While snowstorms were building and ravaging the higher latitudes and rain soaked our Floridian friends, Rancho Mirage, California, proved to be the idyllic setting for the Desert Classic. Mission Hills Country Club hosted the fifth annual Association Laws purse tournament, attracting some of the best players in North America. Team USA members Jim Bast, Danny Huneycutt and Ben Rothman were favored by Vegas oddsmakers despite players from New York, Wyoming, Idaho, Hawaii and Canada entering the fray. Some were escaping the cold, while others made the trip for the challenge of a high-level money tournament. A portion of each player's entry fee and a generous donation from Leeds & Sons Jewelers of Palm Desert, California, contributed to the more than $3,000 in prize money.
Early block play showed that while many players in the Challenger Flight were scraping out single digit victories (5-1 after two hours), Peter Bach was not messing around. In his perfect block performance (7-0), Peter averaged over 22 points per game and pegged out in five of his victories. Championship Flight lacked luster; with only seven completed peeling turns (triples or better) in the 30 initial block games. Top-ranked players Rothman and Huneycutt were attempting something more difficult -- the elusive sextuple. While both claimed the sextuple peel was only a winning tactic for three or four players in the world (and admittedly, not a winning play for themselves), the top players were striving to improve through experiencing difficult and interesting scenarios of failing peeling turns and the repercussions.
Only one sextuple was completed in block play by the “savant” Ben Rothman on day one. Ben's sextuple began the easy way, with the peelee ball already jawsed in the one-back hoop, allowing for two quick peels before the break was under way. The difficult attempts did take their toll; Ben lost a game to Mike Orgill and Danny fell to Stuart Lawrence and Brian Cumming (otp). The top three players from each Championship block progressed to the Medalist block for three cross-block games to determine seeding in the knock-out ladder. With a 3-2 record, Danny was cast into the bubble block, a three game cross-block from which only two players emerged into the best-of-three playoffs.
Jim Butts, Aviv Katz, and Phyllis Butts watch Ron Hendry play on a perfect day.
As the players prepared to get down to business in the playoffs, the tournament director focused on the business of getting down. The mid-week toast and tally party was held in Rothman's courtside condo. Thanks to the generous help from Genie Hendry, Susan Stiff, Susi Wall and the Mission Hills Croquet Club, the party went off without a hitch. Players schmoozed and retold tales of glory from the lawns while enjoying heavy hors d'oeuvres and the occasional glass of wine. After the playoff pairings were announced and lamented (as in the case of the first round match-up between Bast and Huneycutt), Ben Rothman urged any generous parties to donate to the Y.A.C.H.T. fund.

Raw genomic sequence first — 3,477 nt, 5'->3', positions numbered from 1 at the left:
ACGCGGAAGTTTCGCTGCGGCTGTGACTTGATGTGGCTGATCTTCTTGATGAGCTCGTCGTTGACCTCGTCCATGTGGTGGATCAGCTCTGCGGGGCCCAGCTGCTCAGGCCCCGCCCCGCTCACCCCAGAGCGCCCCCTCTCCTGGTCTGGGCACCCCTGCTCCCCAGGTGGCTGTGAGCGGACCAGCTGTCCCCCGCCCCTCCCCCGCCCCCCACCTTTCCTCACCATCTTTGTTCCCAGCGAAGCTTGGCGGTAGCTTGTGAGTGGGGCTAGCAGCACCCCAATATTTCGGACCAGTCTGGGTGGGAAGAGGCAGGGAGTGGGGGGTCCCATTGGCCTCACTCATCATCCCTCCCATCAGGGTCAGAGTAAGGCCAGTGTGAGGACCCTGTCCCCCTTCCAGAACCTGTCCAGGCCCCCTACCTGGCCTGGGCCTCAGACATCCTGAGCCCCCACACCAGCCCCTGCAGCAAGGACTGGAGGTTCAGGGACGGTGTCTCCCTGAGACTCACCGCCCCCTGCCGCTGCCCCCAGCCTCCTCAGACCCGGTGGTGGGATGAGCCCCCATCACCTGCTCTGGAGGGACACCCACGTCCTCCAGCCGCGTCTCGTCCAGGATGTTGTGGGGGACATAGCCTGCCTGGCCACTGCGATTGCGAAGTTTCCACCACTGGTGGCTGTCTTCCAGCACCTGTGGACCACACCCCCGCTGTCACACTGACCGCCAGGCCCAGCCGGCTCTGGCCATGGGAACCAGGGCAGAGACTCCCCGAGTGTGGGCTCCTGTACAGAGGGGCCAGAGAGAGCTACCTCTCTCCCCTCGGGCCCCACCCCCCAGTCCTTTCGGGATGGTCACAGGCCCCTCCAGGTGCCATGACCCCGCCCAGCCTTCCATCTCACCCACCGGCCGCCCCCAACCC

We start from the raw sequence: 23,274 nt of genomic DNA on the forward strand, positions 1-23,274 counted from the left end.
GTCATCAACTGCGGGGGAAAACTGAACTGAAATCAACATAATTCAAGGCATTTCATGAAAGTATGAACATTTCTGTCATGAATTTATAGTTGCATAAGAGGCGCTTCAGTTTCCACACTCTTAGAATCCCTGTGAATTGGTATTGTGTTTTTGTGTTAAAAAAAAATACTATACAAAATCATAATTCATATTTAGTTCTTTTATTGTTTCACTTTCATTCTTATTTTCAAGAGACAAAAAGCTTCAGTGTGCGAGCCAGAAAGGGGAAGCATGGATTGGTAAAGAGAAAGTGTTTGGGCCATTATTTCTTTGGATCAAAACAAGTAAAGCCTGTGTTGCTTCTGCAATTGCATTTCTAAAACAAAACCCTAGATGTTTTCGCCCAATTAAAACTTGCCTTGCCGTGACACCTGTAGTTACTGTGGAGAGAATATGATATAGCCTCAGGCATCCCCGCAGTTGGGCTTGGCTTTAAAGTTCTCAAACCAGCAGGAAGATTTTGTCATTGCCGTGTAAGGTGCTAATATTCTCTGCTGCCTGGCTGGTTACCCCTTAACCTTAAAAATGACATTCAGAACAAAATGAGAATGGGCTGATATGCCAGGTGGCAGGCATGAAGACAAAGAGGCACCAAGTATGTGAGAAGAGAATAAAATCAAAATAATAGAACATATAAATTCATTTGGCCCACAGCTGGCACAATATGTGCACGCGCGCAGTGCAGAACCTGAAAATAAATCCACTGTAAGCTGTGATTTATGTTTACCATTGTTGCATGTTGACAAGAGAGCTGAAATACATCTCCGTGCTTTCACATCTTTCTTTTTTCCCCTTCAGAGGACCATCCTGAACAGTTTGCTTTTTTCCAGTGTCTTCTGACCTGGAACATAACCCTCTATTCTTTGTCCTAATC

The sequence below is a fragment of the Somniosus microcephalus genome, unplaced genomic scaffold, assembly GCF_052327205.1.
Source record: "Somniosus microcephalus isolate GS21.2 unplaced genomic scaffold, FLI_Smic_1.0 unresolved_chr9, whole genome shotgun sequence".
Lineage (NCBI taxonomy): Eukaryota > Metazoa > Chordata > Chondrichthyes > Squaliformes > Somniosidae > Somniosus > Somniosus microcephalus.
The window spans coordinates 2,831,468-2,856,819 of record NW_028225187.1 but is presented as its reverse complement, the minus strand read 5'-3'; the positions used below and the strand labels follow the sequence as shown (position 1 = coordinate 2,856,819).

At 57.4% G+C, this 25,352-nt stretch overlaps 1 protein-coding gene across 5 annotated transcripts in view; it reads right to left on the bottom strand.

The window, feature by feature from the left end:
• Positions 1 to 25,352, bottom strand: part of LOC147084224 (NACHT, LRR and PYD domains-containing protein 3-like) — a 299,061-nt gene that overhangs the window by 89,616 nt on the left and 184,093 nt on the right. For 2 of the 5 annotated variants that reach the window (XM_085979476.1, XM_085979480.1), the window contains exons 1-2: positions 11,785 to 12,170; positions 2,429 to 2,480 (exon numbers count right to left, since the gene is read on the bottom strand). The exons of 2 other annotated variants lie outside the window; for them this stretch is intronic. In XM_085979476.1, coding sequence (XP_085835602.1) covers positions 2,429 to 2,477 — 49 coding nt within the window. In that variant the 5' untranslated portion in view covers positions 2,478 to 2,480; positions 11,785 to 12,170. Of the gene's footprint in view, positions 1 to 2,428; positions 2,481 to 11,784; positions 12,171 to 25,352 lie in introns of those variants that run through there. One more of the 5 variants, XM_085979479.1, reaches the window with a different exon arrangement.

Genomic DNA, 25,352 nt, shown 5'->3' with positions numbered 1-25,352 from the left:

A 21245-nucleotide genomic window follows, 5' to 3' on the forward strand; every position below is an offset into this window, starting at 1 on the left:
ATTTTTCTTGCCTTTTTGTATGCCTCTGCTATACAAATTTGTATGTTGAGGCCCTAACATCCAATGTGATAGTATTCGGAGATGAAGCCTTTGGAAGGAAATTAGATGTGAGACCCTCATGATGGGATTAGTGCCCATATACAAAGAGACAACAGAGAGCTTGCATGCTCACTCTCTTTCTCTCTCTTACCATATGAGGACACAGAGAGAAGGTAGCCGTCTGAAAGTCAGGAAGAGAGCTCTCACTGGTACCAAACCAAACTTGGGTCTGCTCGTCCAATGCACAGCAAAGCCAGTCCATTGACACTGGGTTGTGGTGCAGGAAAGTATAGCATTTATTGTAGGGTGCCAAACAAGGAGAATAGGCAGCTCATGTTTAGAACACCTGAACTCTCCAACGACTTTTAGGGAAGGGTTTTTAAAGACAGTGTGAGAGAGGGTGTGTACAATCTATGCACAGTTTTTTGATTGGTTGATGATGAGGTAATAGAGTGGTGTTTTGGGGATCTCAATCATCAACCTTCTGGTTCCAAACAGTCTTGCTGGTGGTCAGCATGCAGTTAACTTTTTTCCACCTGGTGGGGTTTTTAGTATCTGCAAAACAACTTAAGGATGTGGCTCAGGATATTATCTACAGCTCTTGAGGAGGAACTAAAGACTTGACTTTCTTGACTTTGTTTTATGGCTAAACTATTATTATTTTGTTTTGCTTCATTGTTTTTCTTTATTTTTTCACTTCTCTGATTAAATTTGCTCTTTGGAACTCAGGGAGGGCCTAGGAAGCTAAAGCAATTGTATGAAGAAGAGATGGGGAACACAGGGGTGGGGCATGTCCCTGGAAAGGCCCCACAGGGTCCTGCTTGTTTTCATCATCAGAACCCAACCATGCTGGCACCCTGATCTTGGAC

This was not a fund for Rothman's own croquet yacht, but a tax-exempt non-profit branch of the Denver Croquet Club (thanks to Rich Lamm) that will support the Young American Croquet Homage Tour (YACHT). The fund will subsidize some travel, lodging and tournament entry fees for young croquet players attempting to play on the USCA circuit while in the awkward fiscal situation so common to young croquet players during and after receiving their higher education. The small committee of young players (including several rookies of the year and recent national champions) hope the 2011 tour will take place in May and June around New England and possibly the Carolinas. Generous donations from the Mission Hills Croquet Club members and participants in the Desert Classic have started the ball rolling. Future donations may be sent to the Denver Croquet Club, contact Croquetpro@gmail.com for more information.
In the last stretch before the playoff ladders, the field was separated between clutch players and those who had experienced some early tournament good fortune. Danny Huneycutt went 3-0 through the bubble block with two triples in preparation for his difficult draw in the knock-out. The final spot in the playoffs was determined by the last game between local champions Ron Hendry and Mike Orgill. The back-and-forth opening faded in the dust of Ron Hendry's speedy break play as Mike could only watch his playoff hopes drift away in the calm breeze. After seven rounds of play, there was a three-way tie for third place in one of the Challenger blocks. With only four players making the playoffs from each block, Toni Kemp got the nod with her gross point total (thanks to her final round romp against good friend, Elaine Kennedy) and left her rival Karen Comeau to compete in the Challenger plate event.